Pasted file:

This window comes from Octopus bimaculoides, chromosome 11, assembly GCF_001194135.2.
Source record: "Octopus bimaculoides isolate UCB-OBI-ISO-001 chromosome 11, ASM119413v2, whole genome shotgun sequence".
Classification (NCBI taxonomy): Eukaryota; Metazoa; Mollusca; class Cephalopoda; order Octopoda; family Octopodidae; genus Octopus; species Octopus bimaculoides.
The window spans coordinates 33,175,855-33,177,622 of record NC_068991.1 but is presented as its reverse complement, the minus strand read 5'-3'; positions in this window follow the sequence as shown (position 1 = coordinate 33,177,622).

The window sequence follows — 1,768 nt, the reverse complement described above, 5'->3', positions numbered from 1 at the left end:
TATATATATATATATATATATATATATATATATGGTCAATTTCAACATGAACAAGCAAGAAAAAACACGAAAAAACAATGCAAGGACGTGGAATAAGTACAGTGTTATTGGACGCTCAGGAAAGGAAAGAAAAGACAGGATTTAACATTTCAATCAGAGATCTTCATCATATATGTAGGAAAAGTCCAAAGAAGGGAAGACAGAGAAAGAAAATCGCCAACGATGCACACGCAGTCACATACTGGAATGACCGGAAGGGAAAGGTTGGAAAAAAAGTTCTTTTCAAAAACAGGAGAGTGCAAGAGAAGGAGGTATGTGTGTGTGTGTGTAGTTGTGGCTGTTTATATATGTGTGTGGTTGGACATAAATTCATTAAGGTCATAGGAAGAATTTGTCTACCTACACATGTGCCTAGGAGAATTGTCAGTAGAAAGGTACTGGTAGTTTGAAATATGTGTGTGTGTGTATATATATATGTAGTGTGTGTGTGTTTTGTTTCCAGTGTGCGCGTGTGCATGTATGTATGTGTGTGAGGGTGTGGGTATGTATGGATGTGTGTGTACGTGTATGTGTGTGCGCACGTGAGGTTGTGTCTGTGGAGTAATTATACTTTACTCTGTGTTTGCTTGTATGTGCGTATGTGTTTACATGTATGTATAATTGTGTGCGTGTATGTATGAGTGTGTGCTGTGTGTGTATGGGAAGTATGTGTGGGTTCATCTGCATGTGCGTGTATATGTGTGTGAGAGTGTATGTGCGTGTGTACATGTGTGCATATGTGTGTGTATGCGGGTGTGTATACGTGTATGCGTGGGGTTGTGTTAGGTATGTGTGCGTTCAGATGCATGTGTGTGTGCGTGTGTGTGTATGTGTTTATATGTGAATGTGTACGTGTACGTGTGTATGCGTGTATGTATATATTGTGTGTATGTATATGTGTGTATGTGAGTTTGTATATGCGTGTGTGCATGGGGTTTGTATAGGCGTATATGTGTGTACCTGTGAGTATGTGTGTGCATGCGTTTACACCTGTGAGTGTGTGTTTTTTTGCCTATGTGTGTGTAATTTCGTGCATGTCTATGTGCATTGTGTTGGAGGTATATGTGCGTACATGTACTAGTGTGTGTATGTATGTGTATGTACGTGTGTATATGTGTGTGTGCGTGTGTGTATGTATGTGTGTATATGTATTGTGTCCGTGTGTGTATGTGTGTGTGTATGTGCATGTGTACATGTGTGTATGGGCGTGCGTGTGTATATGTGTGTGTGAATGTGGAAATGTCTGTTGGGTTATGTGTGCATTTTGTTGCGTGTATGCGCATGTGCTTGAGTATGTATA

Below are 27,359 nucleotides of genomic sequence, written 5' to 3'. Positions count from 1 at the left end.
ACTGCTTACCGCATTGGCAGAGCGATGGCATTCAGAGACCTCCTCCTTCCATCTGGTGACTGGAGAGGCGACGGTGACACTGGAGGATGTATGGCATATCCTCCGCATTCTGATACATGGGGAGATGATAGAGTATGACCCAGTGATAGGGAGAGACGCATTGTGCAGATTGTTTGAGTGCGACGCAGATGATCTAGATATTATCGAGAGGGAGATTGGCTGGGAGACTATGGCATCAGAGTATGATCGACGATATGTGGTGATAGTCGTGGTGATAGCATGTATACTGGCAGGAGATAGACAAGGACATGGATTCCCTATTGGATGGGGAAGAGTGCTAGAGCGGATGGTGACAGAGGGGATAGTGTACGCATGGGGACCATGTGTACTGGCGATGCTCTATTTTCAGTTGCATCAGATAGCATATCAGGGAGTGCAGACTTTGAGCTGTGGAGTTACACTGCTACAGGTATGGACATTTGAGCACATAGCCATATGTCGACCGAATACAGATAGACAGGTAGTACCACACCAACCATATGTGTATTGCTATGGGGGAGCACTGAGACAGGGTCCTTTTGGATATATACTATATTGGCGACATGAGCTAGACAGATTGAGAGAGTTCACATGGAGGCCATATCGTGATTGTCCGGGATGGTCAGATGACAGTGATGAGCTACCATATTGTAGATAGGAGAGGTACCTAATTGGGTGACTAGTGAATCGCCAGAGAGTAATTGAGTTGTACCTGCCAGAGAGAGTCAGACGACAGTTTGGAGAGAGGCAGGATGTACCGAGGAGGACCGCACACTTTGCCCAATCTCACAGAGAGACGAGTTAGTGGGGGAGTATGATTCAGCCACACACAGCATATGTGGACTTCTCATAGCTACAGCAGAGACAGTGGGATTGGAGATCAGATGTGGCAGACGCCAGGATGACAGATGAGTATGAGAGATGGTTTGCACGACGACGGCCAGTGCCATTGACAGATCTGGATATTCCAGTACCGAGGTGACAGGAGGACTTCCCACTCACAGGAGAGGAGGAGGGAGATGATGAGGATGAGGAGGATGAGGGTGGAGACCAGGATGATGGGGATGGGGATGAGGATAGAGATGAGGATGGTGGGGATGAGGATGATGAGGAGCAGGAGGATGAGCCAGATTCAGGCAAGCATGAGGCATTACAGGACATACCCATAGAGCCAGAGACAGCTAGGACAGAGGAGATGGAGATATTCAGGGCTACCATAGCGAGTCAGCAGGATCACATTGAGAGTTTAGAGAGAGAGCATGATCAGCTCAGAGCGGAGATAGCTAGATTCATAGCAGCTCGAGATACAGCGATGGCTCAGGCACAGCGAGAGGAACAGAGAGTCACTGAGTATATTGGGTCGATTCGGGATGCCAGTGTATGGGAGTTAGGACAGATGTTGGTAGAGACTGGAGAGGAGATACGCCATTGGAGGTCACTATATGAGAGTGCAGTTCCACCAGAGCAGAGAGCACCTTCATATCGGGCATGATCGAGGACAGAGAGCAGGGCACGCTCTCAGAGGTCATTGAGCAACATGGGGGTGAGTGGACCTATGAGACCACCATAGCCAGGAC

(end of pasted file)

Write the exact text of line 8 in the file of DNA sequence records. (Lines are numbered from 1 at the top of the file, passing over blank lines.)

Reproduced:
ACTGCTTACCGCATTGGCAGAGCGATGGCATTCAGAGACCTCCTCCTTCCATCTGGTGACTGGAGAGGCGACGGTGACACTGGAGGATGTATGGCATATCCTCCGCATTCTGATACATGGGGAGATGATAGAGTATGACCCAGTGATAGGGAGAGACGCATTGTGCAGATTGTTTGAGTGCGACGCAGATGATCTAGATATTATCGAGAGGGAGATTGGCTGGGAGACTATGGCATCAGAGTATGATCGACGATATGTGGTGATAGTCGTGGTGATAGCATGTATACTGGCAGGAGATAGACAAGGACATGGATTCCCTATTGGATGGGGAAGAGTGCTAGAGCGGATGGTGACAGAGGGGATAGTGTACGCATGGGGACCATGTGTACTGGCGATGCTCTATTTTCAGTTGCATCAGATAGCATATCAGGGAGTGCAGACTTTGAGCTGTGGAGTTACACTGCTACAGGTATGGACATTTGAGCACATAGCCATATGTCGACCGAATACAGATAGACAGGTAGTACCACACCAACCATATGTGTATTGCTATGGGGGAGCACTGAGACAGGGTCCTTTTGGATATATACTATATTGGCGACATGAGCTAGACAGATTGAGAGAGTTCACATGGAGGCCATATCGTGATTGTCCGGGATGGTCAGATGACAGTGATGAGCTACCATATTGTAGATAGGAGAGGTACCTAATTGGGTGACTAGTGAATCGCCAGAGAGTAATTGAGTTGTACCTGCCAGAGAGAGTCAGACGACAGTTTGGAGAGAGGCAGGATGTACCGAGGAGGACCGCACACTTTGCCCAATCTCACAGAGAGACGAGTTAGTGGGGGAGTATGATTCAGCCACACACAGCATATGTGGACTTCTCATAGCTACAGCAGAGACAGTGGGATTGGAGATCAGATGTGGCAGACGCCAGGATGACAGATGAGTATGAGAGATGGTTTGCACGACGACGGCCAGTGCCATTGACAGATCTGGATATTCCAGTACCGAGGTGACAGGAGGACTTCCCACTCACAGGAGAGGAGGAGGGAGATGATGAGGATGAGGAGGATGAGGGTGGAGACCAGGATGATGGGGATGGGGATGAGGATAGAGATGAGGATGGTGGGGATGAGGATGATGAGGAGCAGGAGGATGAGCCAGATTCAGGCAAGCATGAGGCATTACAGGACATACCCATAGAGCCAGAGACAGCTAGGACAGAGGAGATGGAGATATTCAGGGCTACCATAGCGAGTCAGCAGGATCACATTGAGAGTTTAGAGAGAGAGCATGATCAGCTCAGAGCGGAGATAGCTAGATTCATAGCAGCTCGAGATACAGCGATGGCTCAGGCACAGCGAGAGGAACAGAGAGTCACTGAGTATATTGGGTCGATTCGGGATGCCAGTGTATGGGAGTTAGGACAGATGTTGGTAGAGACTGGAGAGGAGATACGCCATTGGAGGTCACTATATGAGAGTGCAGTTCCACCAGAGCAGAGAGCACCTTCATATCGGGCATGATCGAGGACAGAGAGCAGGGCACGCTCTCAGAGGTCATTGAGCAACATGGGGGTGAGTGGACCTATGAGACCACCATAGCCAGGAC